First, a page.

(i) Training: the traditional healers (the selected traditional women healers and some traditional men healers from the Sanmatenga Traditional Healers’ Association) were trained by the staff of the health district of Kaya to recognize and manage symptoms of priority diseases including malaria, hypertension, diabetes and some infectious diseases. The training session was realized in a local language, namely Moore, due to the lack of conventional education of the majority of these traditional healers. During the training, they received notebooks serving as the patient medical record. This document contains especially the date on which the patient was received, the patient identification information and the given treatment. To fill the medical record, traditional healers got help from their family members (particularly from the students).
(ii) Referral of patients: Before recipe administration, the traditional healers ensure of what the patient is suffering from referring her/him to the primary health center. There, the nurse makes a diagnostic of the disease through available biological tools: a rapid malaria diagnostic test or measurements of body temperature and blood pressure. The nurse gives the test result and the patient can choose traditional or conventional treatment.
(iii) Return of patients: After the traditional treatment, the traditional healer meets the patient and she/he notes recovery or any other possible results (a deterioration of the patient's general condition requiring hospitalization). Regardless of the result, the traditional healer referrers again the patient to the nurse who confirm the effectiveness of the traditional product.
(iv) The traditional healer and the nurse meet together once a month: the nurse verifies the filling of the notebooks (patient medical records) and discuss with the traditional healer about any possible difficulties. In this experience, the monitoring of TM healers was assessed over a four-month period.
(v) The nurse investigates on the traditional woman healer. He meets and discusses with the community members where the traditional healer lives.  Then, she/he writes two reports including the clinical follow-up result and his opinions on the work of the traditional healer.
(vi) Quarterly meetings with the project management team: the role of the project management during the process of ethnomedical evidence was mainly observational; they observed and reported the effect of the intervention without disturbing the main actors. Discussions are organized with nurse, traditional women healers and focal points in order to state on the ongoing collaboration, identify and solve any possible issues.
Perceptions of key stakeholders
The management team worked at building a collaborative environment with the different stakeholders. The management team trained the traditional healers (good plant harvesting, drying and conserving practices), helped them obtain some administrative documents required for the licensing process and initiated collaboration with conventional medicine practitioners. Throughout the intervention, discussions, though unstructured, were held with the traditional healers (men and women), nurses and some province health care managers (regional pharmacist, heads of health districts) to understand their perceptions of licensing process and the initiative to help traditional healers obtain the authorization to practice TM. The discussions with the traditional healers were carried out in Moore (local language) and in French with the CMP. A consent was obtained orally before the start of the discussions with the stakeholders and after verbal explanation of the intervention objectives. Figure 2 summarizes the different activities realized (participants selection, assessment of the ethnomedical evidence and perceptions of main stakeholders).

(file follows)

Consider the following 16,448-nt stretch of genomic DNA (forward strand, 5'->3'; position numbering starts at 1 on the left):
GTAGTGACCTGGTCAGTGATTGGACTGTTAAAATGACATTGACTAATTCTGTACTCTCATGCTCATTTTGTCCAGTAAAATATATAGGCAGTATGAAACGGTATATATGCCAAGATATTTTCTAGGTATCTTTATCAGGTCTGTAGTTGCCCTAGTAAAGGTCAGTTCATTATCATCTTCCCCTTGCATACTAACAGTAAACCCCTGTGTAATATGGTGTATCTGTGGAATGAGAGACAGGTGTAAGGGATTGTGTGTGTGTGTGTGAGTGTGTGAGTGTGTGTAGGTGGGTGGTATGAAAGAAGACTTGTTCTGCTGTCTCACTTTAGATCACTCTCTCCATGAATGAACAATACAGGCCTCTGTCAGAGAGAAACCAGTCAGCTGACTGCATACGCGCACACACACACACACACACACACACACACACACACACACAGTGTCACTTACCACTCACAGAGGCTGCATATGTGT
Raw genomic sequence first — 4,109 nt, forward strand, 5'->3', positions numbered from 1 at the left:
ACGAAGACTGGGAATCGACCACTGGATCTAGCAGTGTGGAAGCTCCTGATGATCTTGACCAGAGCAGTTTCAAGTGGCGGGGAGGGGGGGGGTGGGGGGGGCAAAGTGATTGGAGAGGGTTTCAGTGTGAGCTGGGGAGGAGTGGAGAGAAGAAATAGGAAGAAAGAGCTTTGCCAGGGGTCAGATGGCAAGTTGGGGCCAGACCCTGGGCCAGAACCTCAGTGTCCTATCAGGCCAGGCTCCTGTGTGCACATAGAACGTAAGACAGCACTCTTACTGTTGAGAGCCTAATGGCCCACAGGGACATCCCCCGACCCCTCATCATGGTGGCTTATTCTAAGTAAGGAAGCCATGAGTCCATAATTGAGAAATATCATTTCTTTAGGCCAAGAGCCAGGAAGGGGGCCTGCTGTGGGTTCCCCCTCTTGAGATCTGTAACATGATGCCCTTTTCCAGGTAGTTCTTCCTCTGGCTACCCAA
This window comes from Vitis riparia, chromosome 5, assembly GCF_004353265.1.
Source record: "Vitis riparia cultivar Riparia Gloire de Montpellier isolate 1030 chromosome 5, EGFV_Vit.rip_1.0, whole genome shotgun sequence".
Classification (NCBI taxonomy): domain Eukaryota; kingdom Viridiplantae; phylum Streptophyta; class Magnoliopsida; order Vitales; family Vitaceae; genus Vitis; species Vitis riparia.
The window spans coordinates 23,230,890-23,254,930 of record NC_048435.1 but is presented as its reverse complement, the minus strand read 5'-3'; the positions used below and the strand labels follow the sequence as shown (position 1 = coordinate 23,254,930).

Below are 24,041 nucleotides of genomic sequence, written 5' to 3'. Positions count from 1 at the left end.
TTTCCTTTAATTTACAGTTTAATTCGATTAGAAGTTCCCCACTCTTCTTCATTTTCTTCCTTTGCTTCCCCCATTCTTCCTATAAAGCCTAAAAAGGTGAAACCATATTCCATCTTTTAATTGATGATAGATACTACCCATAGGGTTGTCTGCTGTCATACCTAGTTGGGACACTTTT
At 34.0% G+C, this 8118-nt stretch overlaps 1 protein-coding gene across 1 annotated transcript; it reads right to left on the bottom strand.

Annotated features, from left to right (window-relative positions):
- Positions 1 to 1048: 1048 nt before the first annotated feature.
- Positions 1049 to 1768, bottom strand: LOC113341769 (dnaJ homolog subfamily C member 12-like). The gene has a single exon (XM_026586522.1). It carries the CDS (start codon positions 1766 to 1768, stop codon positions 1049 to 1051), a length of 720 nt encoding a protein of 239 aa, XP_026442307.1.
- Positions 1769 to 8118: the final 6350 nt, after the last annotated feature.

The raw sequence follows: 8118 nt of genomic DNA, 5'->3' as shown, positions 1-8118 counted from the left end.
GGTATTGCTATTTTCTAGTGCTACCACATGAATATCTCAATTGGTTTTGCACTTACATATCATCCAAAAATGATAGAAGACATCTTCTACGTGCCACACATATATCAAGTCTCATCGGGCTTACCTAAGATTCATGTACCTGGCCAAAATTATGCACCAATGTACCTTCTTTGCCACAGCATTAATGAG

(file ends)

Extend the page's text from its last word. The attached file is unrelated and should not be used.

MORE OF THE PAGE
Number of traditional healers licensed
Before the intervention, almost no traditional woman healer was licensed. At the end of the project (end  of year 2017), 13 traditional healers, including 8 women and 5 men, obtained authorization to practice TM. From the end of the project to the end of the year 2019, there was 14 women and 7 men traditional healers (Figure 3). Therefore, there were 22 traditional women healers (about 37%) and 12 traditional men healers who have obtained licenses to practice TM in the province of Sanmatenga.
In terms of distribution by health district, 16 traditional women healers (about 73% of female recipients) were from Kaya health district and 6 (about 27% of female recipients) from Boussouma health district. To date, no traditional woman healer from the health district of Barsalogho has obtained the license. The recipients treated several diseases which include but not limited to malaria, asthma, high blood pressure, diabetes, diarrhea, stomach ulcer, hepatitis, mycosis and typhoid fever.
Perceptions of the stakeholders
Health staff
The Sanmatenga province health staff whatever their quality, that is, regional health head, heads of health districts or  regional  pharmacist,  positively  appreciated the initiative. The project has received their support and they greeted the idea of strengthening collaboration between conventional and traditional medicine. To the best of their knowledge, it was a first time that an intervention aimed at helping traditional healers, especially women of this field, to achieve national recognition through the license to practice TM. The regional pharmacist receives from the nurses all the traditional healer’s records and forwards them to the Minister of Health through a hierarchical way. Thereafter, he receives the different responses, positive or negative, and gives the document (license) to the happy recipients.